The commercialization of smartphones provided a big boost to Universal Display Corp.'s bottom line.
The next big thing: Would you believe a flexible flat-screen TV?
The idea is still developing, but Universal Display anticipates its OLED — organic light-emitting diodes — technology will result in innovations unimaginable just a few years ago. Flexible flat-screens are high on the list.
"We are going to create some new applications that are — to coin an old term — disruptive," said Janice Mahon, vice president of technology and commercialization at Universal Display.
The Ewing-based Universal Display has seen revenue increase more than fivefold in the past four years to $83.2 million, aided by Samsung's adoption of the company's OLED technology for Galaxy smartphones. But Universal Display is hardly resting on laurels.
The company believes OLED displays can make inroads in the flat-panel television business currently dominated by LCD — or liquid crystal display — technology.
OLED flat-panel TVs are already on the market. Samsung and LG have unveiled curved, 55-inch OLED screens, though they sell for around $9,000. Mahon said that price level is expected of early-stage technology.
"Long term, OLEDs should cost less than LCDs, which is one of the key parameters," Mahon said.
But Universal Display says OLED technology stands apart because its organic materials can be built on glass, plastic or metal foil surfaces, making flexible displays possible.
Mahon said Universal Display envisions open-ended possibilities, applicable to TVs, tablets and smartphones and yet-to-be discovered uses.
"The goal eventually is something you can roll up, something you can bend, fold together," Mahon said. "There's a lot of visions out there and a lot of investments being made right now."
Samsung and LG plan to introduce prototypes of flexible OLED TVs next month at the International Consumer Electronics show in Las Vegas. LG introduced a flexible smartphone this month.
John Taylor, vice president of LG Electronics USA in Engelwood Cliffs, said the company is eager to see OLED technology unfold. The company expects flexible screens will create a more cinematic television experience, while making smartphones more durable and resistant to sunlight glare. LG also plans to unveil a 77-inch OLED TV.
"It's the first major breakthrough in many years in display technology," Taylor said. "It has an ultra-thin display with a nearly unlimited contrast ratio, making the most realistic and lifelike picture you can see on a TV."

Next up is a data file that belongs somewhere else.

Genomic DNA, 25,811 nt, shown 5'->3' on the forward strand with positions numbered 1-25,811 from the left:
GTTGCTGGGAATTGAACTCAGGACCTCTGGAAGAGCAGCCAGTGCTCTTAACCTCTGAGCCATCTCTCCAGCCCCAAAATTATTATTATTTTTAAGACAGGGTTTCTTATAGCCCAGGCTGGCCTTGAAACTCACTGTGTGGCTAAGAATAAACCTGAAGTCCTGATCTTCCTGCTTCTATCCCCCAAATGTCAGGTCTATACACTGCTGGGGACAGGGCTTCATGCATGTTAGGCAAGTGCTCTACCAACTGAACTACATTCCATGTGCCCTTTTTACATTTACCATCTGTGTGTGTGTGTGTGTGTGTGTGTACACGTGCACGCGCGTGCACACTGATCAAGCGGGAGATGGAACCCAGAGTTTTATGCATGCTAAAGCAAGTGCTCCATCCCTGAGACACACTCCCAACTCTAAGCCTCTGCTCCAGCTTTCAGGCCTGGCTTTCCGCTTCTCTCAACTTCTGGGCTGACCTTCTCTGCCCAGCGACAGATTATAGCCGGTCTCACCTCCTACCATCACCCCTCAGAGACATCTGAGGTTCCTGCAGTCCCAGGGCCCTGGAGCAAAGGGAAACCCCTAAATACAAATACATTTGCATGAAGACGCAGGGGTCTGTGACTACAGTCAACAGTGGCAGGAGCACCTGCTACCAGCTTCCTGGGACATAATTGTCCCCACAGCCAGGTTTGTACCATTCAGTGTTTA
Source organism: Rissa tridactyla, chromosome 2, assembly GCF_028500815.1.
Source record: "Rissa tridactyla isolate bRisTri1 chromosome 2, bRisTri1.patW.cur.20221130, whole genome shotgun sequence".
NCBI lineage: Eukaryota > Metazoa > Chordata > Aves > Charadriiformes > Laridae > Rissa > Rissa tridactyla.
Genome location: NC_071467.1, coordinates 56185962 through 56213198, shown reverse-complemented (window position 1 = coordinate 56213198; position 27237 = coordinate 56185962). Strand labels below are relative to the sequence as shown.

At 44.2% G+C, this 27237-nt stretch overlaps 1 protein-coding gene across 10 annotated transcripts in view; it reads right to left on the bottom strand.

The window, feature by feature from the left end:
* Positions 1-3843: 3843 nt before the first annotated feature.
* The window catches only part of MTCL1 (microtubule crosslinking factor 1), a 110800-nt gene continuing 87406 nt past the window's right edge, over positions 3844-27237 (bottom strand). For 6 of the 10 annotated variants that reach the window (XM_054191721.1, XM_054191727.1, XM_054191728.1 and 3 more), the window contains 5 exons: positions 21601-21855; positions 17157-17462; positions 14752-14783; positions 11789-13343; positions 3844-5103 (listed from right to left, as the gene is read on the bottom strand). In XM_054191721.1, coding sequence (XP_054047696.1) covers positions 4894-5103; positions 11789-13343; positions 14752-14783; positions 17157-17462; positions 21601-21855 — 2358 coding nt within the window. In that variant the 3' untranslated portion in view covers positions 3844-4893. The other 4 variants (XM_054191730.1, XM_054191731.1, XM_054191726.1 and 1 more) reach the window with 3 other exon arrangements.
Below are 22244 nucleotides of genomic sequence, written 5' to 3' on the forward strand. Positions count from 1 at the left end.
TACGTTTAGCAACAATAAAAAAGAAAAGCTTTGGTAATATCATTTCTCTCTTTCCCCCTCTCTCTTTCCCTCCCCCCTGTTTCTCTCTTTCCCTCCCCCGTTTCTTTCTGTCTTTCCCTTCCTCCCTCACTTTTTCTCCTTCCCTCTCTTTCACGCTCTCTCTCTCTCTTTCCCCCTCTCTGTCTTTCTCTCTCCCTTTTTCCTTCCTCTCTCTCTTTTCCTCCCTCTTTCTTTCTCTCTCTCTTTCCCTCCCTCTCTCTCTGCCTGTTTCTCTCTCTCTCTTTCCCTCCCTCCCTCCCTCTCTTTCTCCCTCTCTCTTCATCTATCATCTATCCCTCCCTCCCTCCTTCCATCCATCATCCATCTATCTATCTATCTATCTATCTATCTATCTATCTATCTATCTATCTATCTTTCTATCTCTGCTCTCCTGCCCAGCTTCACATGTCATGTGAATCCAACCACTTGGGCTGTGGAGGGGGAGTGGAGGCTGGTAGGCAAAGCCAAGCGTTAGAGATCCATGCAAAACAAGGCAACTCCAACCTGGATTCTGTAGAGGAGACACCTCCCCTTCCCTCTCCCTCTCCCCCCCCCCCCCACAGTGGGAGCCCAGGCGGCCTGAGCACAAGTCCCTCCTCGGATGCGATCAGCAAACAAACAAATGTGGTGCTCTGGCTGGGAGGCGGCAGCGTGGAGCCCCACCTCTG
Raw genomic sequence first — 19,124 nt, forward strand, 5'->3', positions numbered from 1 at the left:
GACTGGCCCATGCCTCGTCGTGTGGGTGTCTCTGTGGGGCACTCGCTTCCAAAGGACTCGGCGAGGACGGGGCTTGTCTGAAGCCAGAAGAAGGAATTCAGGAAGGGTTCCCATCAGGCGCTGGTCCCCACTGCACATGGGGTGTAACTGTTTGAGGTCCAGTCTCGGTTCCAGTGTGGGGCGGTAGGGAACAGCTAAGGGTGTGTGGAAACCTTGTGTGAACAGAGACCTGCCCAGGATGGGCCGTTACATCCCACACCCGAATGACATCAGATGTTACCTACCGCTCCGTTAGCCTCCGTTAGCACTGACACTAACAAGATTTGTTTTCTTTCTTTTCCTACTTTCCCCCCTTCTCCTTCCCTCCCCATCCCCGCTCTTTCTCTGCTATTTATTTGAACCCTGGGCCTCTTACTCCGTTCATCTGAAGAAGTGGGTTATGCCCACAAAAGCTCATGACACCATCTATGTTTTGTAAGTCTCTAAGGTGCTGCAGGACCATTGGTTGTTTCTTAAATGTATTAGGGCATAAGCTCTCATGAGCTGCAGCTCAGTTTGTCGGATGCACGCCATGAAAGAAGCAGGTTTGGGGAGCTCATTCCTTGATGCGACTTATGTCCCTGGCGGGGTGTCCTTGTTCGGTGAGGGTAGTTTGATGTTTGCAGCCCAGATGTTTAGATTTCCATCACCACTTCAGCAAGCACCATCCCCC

Several barriers still prevent flexible displays from entering the mainstream. New Jersey Institute of Technology Professor Somenath Mitra, who studies the chemistry of OLED technology, says such systems can work on plastic surfaces, but extra precaution is needed to prevent the penetration of oxygen and moisture, which can degrade the materials.
"Once you can solve some of those problems, that opens up doors for flexible display," Mitra said. "The technology is promising."
Universal Display also touts the practical advantages of OLED, a relatively simple setup of thin films on a surface that light up once voltage is applied. The thinner profile and lighter weight of OLED displays consume less energy, an advantage the company says is critical for smartphone consumers concerned about battery life. But Universal Display believes those qualities also apply well to televisions.
The company has patents on phosphorescent OLED technology that enables chemicals to emit light without the aid of a backlight commonly used in fluorescent displays.
Phosphorescent OLED technology is about 25 percent more efficient than LCD, Universal Display says, because backlights generate unneeded heat. OLED also produces sharper images because color contrasts are not distorted by a backlight.
Regardless, the company expects LCD to remain the dominant technology in flat-panel displays for some time as LCD manufacturers continue to make improvements. In the meantime, Universal Display hopes to penetrate the general lighting market, touting its energy-saving advantages. It also plans to expand its niche in smartphones and tablets. There's even talk of Samsung competitor Apple embracing OLED technology.
Big picture, the outlook calls for growth. Universal Display is projecting about $142 million in revenue for 2013, which would mark about a 70 percent increase from 2012. The company has also expanded its 40,000-square-foot headquarters on Phillips Boulevard.
"I personally think that when the whole technology is in place, there are going to be new applications no one has yet thought of," Mahon said.
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